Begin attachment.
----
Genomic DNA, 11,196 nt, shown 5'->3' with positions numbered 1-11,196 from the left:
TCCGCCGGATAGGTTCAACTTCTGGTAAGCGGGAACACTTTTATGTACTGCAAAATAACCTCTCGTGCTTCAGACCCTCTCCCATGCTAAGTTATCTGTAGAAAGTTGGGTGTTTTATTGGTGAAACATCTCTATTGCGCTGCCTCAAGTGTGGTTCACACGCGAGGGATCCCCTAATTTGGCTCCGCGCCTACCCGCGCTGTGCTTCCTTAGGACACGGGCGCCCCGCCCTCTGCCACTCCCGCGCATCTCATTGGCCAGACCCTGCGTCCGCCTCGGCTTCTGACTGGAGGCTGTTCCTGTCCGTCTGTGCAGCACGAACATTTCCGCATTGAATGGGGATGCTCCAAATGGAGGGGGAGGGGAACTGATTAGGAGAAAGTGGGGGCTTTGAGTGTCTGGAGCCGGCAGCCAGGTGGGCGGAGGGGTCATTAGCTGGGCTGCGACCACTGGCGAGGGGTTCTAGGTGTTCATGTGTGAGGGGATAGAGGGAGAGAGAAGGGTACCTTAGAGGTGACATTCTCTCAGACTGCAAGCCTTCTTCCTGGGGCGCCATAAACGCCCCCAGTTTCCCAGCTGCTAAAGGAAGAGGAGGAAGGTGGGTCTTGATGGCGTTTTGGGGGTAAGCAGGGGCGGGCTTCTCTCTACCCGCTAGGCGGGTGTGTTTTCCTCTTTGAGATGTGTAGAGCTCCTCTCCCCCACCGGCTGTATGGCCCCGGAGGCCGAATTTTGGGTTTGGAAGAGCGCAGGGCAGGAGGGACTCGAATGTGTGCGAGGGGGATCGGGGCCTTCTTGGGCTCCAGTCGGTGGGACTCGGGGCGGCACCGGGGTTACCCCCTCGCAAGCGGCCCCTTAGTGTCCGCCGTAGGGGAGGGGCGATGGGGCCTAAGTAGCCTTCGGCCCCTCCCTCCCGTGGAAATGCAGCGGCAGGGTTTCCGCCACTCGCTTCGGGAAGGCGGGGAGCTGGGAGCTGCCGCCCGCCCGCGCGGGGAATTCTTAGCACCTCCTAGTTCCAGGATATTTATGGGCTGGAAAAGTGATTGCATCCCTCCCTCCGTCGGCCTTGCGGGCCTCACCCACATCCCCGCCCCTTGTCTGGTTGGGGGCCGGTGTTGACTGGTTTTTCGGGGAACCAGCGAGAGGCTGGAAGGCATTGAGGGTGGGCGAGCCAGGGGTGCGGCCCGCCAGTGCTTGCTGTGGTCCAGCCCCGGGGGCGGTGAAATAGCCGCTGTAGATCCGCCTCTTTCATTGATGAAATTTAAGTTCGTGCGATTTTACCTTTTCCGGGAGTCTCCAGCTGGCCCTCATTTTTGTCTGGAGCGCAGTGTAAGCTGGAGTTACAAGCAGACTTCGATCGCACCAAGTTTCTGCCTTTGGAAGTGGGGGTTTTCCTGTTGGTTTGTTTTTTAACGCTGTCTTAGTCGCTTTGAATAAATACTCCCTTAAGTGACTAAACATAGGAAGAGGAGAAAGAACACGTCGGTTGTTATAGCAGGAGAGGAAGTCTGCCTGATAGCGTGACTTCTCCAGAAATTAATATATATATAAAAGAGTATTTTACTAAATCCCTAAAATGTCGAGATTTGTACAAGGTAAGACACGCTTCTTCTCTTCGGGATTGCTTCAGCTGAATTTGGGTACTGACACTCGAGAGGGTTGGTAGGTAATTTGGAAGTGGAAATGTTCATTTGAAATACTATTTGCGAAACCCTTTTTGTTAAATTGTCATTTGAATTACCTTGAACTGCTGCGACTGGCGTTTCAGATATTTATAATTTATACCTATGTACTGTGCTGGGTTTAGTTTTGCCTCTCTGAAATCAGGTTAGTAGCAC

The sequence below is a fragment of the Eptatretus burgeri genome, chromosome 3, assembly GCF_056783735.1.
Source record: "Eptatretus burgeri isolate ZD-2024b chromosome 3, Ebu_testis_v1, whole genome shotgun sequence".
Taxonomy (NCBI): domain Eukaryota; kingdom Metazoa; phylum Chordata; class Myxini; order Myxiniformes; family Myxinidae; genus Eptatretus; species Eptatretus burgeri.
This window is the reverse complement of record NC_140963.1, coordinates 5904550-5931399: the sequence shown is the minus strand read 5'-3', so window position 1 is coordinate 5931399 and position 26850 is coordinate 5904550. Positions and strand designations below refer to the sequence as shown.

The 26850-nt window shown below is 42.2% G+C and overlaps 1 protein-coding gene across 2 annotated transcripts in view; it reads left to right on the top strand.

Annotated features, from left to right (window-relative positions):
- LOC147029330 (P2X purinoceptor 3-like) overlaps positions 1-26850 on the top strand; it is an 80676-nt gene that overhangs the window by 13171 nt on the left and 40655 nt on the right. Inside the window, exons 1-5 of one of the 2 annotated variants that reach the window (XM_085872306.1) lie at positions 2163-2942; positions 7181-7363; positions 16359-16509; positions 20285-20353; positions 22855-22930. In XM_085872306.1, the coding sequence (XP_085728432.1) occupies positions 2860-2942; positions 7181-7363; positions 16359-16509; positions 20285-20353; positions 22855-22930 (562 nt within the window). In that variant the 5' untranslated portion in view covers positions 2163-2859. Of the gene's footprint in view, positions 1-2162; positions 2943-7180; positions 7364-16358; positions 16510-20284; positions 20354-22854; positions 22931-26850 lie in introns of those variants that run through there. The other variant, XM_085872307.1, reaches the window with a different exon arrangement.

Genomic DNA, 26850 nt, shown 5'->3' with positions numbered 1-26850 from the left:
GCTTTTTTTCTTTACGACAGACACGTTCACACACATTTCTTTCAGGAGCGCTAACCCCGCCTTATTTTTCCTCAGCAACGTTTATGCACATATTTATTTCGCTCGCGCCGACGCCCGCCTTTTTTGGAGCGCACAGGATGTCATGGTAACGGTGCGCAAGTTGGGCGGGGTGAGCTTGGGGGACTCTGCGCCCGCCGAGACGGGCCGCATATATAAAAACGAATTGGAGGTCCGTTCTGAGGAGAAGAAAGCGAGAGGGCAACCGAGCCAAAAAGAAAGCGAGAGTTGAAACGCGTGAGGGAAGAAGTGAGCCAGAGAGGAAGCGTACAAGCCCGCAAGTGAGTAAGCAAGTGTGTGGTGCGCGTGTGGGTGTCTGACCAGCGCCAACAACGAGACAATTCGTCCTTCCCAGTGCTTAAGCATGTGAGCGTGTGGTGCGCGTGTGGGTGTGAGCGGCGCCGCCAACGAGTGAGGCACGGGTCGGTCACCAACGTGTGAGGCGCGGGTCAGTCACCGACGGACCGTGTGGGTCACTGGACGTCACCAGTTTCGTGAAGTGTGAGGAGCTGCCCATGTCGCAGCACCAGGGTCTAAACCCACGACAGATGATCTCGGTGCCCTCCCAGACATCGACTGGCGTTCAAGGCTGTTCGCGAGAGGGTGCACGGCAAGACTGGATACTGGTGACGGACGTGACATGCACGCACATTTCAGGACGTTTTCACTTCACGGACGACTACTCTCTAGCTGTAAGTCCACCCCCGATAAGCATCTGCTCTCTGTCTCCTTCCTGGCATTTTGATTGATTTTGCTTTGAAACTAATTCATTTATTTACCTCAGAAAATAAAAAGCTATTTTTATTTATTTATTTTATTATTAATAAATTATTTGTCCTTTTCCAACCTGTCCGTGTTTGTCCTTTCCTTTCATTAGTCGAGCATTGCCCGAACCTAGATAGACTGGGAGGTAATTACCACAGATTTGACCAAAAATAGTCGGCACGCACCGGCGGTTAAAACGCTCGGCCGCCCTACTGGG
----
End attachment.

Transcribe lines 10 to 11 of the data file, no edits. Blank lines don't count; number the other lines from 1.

Genomic DNA, 26850 nt, shown 5'->3' with positions numbered 1-26850 from the left:
GCTTTTTTTCTTTACGACAGACACGTTCACACACATTTCTTTCAGGAGCGCTAACCCCGCCTTATTTTTCCTCAGCAACGTTTATGCACATATTTATTTCGCTCGCGCCGACGCCCGCCTTTTTTGGAGCGCACAGGATGTCATGGTAACGGTGCGCAAGTTGGGCGGGGTGAGCTTGGGGGACTCTGCGCCCGCCGAGACGGGCCGCATATATAAAAACGAATTGGAGGTCCGTTCTGAGGAGAAGAAAGCGAGAGGGCAACCGAGCCAAAAAGAAAGCGAGAGTTGAAACGCGTGAGGGAAGAAGTGAGCCAGAGAGGAAGCGTACAAGCCCGCAAGTGAGTAAGCAAGTGTGTGGTGCGCGTGTGGGTGTCTGACCAGCGCCAACAACGAGACAATTCGTCCTTCCCAGTGCTTAAGCATGTGAGCGTGTGGTGCGCGTGTGGGTGTGAGCGGCGCCGCCAACGAGTGAGGCACGGGTCGGTCACCAACGTGTGAGGCGCGGGTCAGTCACCGACGGACCGTGTGGGTCACTGGACGTCACCAGTTTCGTGAAGTGTGAGGAGCTGCCCATGTCGCAGCACCAGGGTCTAAACCCACGACAGATGATCTCGGTGCCCTCCCAGACATCGACTGGCGTTCAAGGCTGTTCGCGAGAGGGTGCACGGCAAGACTGGATACTGGTGACGGACGTGACATGCACGCACATTTCAGGACGTTTTCACTTCACGGACGACTACTCTCTAGCTGTAAGTCCACCCCCGATAAGCATCTGCTCTCTGTCTCCTTCCTGGCATTTTGATTGATTTTGCTTTGAAACTAATTCATTTATTTACCTCAGAAAATAAAAAGCTATTTTTATTTATTTATTTTATTATTAATAAATTATTTGTCCTTTTCCAACCTGTCCGTGTTTGTCCTTTCCTTTCATTAGTCGAGCATTGCCCGAACCTAGATAGACTGGGAGGTAATTACCACAGATTTGACCAAAAATAGTCGGCACGCACCGGCGGTTAAAACGCTCGGCCGCCCTACTGGG